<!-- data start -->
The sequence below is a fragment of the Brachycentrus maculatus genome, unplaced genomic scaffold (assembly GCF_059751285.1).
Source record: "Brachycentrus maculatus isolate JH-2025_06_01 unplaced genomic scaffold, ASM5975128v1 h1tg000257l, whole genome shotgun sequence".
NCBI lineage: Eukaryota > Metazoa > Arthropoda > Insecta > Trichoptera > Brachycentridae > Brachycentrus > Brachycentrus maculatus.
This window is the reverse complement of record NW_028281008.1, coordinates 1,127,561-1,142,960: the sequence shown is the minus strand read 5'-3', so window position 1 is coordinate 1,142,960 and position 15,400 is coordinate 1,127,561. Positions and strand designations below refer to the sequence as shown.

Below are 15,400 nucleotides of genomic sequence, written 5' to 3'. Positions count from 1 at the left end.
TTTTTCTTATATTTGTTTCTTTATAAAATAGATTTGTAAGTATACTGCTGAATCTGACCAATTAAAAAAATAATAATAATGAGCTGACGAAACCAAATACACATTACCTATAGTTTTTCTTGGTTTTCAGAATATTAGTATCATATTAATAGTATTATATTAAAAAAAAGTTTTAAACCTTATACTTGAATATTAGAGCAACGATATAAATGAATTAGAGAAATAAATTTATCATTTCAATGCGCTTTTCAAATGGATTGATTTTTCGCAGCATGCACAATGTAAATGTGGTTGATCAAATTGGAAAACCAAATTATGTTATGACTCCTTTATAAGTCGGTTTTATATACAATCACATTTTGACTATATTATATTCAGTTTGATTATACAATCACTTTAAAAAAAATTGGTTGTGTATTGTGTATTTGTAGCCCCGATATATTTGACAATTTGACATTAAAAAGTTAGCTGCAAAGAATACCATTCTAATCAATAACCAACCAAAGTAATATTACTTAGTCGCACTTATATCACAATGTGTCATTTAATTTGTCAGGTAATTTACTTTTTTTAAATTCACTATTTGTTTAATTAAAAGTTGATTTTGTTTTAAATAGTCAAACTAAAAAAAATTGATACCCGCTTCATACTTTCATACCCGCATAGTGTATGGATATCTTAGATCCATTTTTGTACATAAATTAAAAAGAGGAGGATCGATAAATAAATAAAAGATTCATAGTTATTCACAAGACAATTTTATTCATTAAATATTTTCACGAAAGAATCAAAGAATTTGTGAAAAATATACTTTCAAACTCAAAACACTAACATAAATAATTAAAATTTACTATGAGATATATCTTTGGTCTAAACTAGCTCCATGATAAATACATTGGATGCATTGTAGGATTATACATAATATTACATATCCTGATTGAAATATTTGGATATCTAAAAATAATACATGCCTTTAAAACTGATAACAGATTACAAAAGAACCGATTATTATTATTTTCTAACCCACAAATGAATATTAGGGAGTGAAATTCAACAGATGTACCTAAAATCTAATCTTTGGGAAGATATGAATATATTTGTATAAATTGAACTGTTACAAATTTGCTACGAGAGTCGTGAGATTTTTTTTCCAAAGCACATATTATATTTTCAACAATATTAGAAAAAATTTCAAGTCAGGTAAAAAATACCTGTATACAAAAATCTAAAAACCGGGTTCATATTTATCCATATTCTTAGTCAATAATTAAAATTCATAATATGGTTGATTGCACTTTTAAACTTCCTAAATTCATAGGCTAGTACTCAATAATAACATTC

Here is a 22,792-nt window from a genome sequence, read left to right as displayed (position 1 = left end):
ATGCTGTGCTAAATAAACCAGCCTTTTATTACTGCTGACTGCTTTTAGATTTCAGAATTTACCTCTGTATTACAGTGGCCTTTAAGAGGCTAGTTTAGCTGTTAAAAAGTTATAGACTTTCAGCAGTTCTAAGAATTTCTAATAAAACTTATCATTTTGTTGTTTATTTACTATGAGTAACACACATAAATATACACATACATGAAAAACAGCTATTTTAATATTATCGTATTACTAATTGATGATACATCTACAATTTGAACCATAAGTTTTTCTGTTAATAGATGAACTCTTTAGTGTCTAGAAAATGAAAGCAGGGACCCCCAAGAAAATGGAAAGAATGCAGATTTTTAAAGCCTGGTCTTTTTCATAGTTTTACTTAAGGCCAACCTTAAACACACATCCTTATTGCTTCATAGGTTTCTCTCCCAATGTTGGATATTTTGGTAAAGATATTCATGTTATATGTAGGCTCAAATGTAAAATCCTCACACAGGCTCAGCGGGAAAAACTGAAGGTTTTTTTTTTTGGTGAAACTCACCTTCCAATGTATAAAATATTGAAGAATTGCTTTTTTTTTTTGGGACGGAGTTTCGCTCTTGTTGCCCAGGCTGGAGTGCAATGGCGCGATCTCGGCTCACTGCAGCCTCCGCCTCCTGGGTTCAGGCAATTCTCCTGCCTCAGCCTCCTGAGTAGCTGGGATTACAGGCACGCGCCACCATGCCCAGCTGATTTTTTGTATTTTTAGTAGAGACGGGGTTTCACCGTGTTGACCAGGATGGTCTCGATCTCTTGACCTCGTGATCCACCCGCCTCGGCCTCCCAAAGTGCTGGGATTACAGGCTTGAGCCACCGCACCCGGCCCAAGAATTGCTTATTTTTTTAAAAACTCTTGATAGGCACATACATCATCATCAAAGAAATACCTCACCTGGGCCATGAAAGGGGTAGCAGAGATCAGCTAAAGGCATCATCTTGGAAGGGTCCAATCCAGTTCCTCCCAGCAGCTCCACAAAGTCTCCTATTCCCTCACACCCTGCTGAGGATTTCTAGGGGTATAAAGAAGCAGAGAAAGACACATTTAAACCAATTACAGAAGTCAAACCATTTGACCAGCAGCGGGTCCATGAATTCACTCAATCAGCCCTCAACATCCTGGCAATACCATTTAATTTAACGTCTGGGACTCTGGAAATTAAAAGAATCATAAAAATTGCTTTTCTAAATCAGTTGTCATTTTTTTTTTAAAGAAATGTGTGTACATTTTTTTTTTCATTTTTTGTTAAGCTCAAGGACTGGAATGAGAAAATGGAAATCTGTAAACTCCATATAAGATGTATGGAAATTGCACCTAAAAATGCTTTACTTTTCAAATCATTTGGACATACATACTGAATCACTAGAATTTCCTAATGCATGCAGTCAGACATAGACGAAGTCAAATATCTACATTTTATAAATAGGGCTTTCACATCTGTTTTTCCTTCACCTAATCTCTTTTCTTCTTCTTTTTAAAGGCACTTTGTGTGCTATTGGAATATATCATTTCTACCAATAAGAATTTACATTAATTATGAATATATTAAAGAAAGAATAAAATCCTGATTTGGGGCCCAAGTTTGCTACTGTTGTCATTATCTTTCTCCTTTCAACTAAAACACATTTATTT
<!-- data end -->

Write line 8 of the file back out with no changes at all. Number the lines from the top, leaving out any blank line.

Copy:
ATGCTGTGCTAAATAAACCAGCCTTTTATTACTGCTGACTGCTTTTAGATTTCAGAATTTACCTCTGTATTACAGTGGCCTTTAAGAGGCTAGTTTAGCTGTTAAAAAGTTATAGACTTTCAGCAGTTCTAAGAATTTCTAATAAAACTTATCATTTTGTTGTTTATTTACTATGAGTAACACACATAAATATACACATACATGAAAAACAGCTATTTTAATATTATCGTATTACTAATTGATGATACATCTACAATTTGAACCATAAGTTTTTCTGTTAATAGATGAACTCTTTAGTGTCTAGAAAATGAAAGCAGGGACCCCCAAGAAAATGGAAAGAATGCAGATTTTTAAAGCCTGGTCTTTTTCATAGTTTTACTTAAGGCCAACCTTAAACACACATCCTTATTGCTTCATAGGTTTCTCTCCCAATGTTGGATATTTTGGTAAAGATATTCATGTTATATGTAGGCTCAAATGTAAAATCCTCACACAGGCTCAGCGGGAAAAACTGAAGGTTTTTTTTTTTGGTGAAACTCACCTTCCAATGTATAAAATATTGAAGAATTGCTTTTTTTTTTTGGGACGGAGTTTCGCTCTTGTTGCCCAGGCTGGAGTGCAATGGCGCGATCTCGGCTCACTGCAGCCTCCGCCTCCTGGGTTCAGGCAATTCTCCTGCCTCAGCCTCCTGAGTAGCTGGGATTACAGGCACGCGCCACCATGCCCAGCTGATTTTTTGTATTTTTAGTAGAGACGGGGTTTCACCGTGTTGACCAGGATGGTCTCGATCTCTTGACCTCGTGATCCACCCGCCTCGGCCTCCCAAAGTGCTGGGATTACAGGCTTGAGCCACCGCACCCGGCCCAAGAATTGCTTATTTTTTTAAAAACTCTTGATAGGCACATACATCATCATCAAAGAAATACCTCACCTGGGCCATGAAAGGGGTAGCAGAGATCAGCTAAAGGCATCATCTTGGAAGGGTCCAATCCAGTTCCTCCCAGCAGCTCCACAAAGTCTCCTATTCCCTCACACCCTGCTGAGGATTTCTAGGGGTATAAAGAAGCAGAGAAAGACACATTTAAACCAATTACAGAAGTCAAACCATTTGACCAGCAGCGGGTCCATGAATTCACTCAATCAGCCCTCAACATCCTGGCAATACCATTTAATTTAACGTCTGGGACTCTGGAAATTAAAAGAATCATAAAAATTGCTTTTCTAAATCAGTTGTCATTTTTTTTTTAAAGAAATGTGTGTACATTTTTTTTTTCATTTTTTGTTAAGCTCAAGGACTGGAATGAGAAAATGGAAATCTGTAAACTCCATATAAGATGTATGGAAATTGCACCTAAAAATGCTTTACTTTTCAAATCATTTGGACATACATACTGAATCACTAGAATTTCCTAATGCATGCAGTCAGACATAGACGAAGTCAAATATCTACATTTTATAAATAGGGCTTTCACATCTGTTTTTCCTTCACCTAATCTCTTTTCTTCTTCTTTTTAAAGGCACTTTGTGTGCTATTGGAATATATCATTTCTACCAATAAGAATTTACATTAATTATGAATATATTAAAGAAAGAATAAAATCCTGATTTGGGGCCCAAGTTTGCTACTGTTGTCATTATCTTTCTCCTTTCAACTAAAACACATTTATTT